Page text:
SUNY Old Westbury Capital One & PSN Hacking Attacks Discussion Replies


In your responses to your peers:

  • Further expand on the claims of the original poster, and those who already responded.
  • Then explain why it is difficult to conduct a quantitative risk assessment (RA) for an IT infrastructure.


in 2011 a group of black hat hackers who called themselves lulzsect hacked and released the personal information of thousands of PlayStation customers. Information included credit card numbers, addresses, email addresses, and corresponding names. This was a huge nightmare for gamers who had trusted playstation with their personal data, caused Sony millions in damages.

The hackers; who were very pompous and arrogant about their exploits, going as far as to brag about them on their own group twitter account. In it they exploited that hacking Sony had been very easy as Sony had been storing personal data without any sort of encryption of personal security keys or passwords. They had not used any sort of password hashing, scrambling, or encryption to hide users personal data. Peoples username and password combinations were just sitting there in plain text. 

It is very obvious that Sony had never anticipated the possibility of something on such a large scale happening, it can only be attributed to total insubordination and arrogance why no security measures for peoples data was taken. It basic data security to provide some sort of encryption for this type of information. 


For this weeks discussion on the topic of risk assessment I have chosen to research the Capital One breaches, where many customers data, including social security numbers, bank account information and more was stolen by hackers who had been able to compromise the security of Capital One banks. This breach had a multinational impact as it revealed the information of millions of Americans and Canadians alike.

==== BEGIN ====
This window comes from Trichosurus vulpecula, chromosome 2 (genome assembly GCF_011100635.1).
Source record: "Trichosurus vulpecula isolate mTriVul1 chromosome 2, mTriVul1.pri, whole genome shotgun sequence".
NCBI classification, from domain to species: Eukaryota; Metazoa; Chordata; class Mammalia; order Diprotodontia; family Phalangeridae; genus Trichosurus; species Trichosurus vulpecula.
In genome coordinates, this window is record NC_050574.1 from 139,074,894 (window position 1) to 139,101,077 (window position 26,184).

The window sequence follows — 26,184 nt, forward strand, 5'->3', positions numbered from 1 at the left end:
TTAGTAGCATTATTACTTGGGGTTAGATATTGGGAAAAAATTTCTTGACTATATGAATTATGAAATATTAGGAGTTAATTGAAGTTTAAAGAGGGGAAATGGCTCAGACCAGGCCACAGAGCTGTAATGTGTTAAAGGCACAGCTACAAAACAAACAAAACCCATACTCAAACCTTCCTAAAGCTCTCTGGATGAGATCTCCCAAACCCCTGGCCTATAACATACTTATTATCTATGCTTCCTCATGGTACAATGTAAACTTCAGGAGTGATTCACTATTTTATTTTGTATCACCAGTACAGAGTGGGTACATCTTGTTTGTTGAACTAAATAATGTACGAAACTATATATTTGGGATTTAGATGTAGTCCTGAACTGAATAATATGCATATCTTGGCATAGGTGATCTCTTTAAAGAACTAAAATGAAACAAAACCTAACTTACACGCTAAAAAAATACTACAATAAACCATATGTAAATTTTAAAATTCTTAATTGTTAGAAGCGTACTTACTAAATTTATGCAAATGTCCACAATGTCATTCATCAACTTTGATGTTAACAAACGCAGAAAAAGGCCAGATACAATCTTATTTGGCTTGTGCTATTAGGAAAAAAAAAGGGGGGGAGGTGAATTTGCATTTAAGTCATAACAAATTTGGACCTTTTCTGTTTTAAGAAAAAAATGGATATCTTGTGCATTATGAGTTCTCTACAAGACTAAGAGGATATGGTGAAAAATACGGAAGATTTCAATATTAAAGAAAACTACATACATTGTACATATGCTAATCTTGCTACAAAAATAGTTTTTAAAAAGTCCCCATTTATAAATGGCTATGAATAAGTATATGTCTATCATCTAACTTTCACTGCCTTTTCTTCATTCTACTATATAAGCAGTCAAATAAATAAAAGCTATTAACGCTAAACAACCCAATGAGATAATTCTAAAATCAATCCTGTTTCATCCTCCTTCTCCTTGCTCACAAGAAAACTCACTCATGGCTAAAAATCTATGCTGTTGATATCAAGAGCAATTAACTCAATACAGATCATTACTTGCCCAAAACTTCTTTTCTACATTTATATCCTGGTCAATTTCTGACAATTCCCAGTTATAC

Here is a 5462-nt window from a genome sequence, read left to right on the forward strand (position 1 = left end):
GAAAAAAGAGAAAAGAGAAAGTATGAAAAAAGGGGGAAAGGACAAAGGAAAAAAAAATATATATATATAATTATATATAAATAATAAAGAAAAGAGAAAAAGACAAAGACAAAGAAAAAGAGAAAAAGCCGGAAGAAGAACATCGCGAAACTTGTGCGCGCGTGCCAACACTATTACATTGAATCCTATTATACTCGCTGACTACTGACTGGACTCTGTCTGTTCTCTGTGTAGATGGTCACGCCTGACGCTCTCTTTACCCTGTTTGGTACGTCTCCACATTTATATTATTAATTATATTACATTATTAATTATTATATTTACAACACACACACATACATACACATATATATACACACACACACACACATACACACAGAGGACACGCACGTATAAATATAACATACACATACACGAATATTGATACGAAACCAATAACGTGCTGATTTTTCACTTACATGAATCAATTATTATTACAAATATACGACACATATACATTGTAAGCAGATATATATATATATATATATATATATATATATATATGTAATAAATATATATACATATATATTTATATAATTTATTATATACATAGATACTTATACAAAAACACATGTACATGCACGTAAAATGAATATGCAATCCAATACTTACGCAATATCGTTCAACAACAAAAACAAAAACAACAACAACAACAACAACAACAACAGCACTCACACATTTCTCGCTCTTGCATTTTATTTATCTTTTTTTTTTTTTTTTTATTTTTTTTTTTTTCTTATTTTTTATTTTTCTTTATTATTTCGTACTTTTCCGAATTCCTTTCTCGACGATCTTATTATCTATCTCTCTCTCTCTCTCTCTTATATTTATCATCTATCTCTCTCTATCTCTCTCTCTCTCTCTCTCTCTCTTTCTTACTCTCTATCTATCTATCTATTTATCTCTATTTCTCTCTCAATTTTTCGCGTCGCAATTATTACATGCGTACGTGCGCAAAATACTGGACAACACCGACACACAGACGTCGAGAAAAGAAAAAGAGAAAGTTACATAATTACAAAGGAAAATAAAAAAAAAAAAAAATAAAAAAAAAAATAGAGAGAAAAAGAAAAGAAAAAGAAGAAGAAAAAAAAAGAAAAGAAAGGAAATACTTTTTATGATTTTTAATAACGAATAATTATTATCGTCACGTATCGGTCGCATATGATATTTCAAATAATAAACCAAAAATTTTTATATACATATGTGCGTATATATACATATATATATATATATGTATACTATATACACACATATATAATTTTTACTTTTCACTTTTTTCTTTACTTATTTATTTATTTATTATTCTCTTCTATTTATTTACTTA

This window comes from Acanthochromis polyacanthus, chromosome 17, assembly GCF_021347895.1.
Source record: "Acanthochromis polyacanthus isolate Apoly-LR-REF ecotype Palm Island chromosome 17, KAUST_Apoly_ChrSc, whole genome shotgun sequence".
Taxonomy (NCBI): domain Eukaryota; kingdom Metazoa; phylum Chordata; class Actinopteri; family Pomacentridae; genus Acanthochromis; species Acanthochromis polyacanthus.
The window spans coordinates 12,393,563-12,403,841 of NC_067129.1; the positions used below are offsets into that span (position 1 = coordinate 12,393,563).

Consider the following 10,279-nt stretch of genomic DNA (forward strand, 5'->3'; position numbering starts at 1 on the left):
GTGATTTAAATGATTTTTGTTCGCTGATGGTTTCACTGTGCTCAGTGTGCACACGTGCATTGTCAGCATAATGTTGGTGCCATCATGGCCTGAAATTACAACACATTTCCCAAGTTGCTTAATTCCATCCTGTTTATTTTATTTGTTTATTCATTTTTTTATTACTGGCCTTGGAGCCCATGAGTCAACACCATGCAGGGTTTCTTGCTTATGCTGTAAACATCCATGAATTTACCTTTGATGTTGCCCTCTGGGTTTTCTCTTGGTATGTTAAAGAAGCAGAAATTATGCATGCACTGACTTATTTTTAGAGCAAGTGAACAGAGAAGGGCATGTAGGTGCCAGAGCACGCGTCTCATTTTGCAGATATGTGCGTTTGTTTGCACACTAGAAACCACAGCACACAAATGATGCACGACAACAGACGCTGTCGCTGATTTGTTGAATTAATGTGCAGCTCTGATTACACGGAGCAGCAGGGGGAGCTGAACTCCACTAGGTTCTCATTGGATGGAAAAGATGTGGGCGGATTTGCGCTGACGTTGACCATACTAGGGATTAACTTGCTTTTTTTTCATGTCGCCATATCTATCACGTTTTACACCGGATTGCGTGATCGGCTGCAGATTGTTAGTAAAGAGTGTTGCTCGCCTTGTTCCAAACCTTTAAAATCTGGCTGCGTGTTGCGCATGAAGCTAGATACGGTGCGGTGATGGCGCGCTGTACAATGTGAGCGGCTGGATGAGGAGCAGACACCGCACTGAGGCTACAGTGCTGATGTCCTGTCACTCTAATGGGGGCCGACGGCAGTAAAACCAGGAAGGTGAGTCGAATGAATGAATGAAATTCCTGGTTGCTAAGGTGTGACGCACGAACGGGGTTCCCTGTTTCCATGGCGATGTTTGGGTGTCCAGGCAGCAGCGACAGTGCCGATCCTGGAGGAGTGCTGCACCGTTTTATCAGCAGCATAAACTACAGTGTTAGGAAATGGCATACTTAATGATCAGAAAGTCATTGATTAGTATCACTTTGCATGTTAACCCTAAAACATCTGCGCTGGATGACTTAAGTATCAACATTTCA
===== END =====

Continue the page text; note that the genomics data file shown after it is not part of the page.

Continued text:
While Capital One claims that this breach was solely due to the hacker’s expertise and skill to extract this amount of data, there was clearly a lack of security protocols being followed for this to occur. For this particular case, I believe that a qualitative risk assessment would have been useful to prevent this event from occurring. While quantitative risk assessments are excellent at what they do, there aren’t specific data points to look at when trying to predict the likelihood of a hack, this kind of risk requires a review regarding the quality of security currently implemented within the company. 

In response Capital One’s CIO appeared to have controlled the situation as best they could and assured the media that this kind of breach will not be happening again as they have identified the kind of security failure within their systems and will adjust it accordingly. Their attitude towards the situation did seem appropriate but I do believe that there was some sort of improper risk evaluation of how risk assessment should be handled within the security department of Capital One. The company would greatly benefit from more qualitative risk assessments going forward, as this kind of security flaw would put up big red flags for anyone conducting this kind of assessment.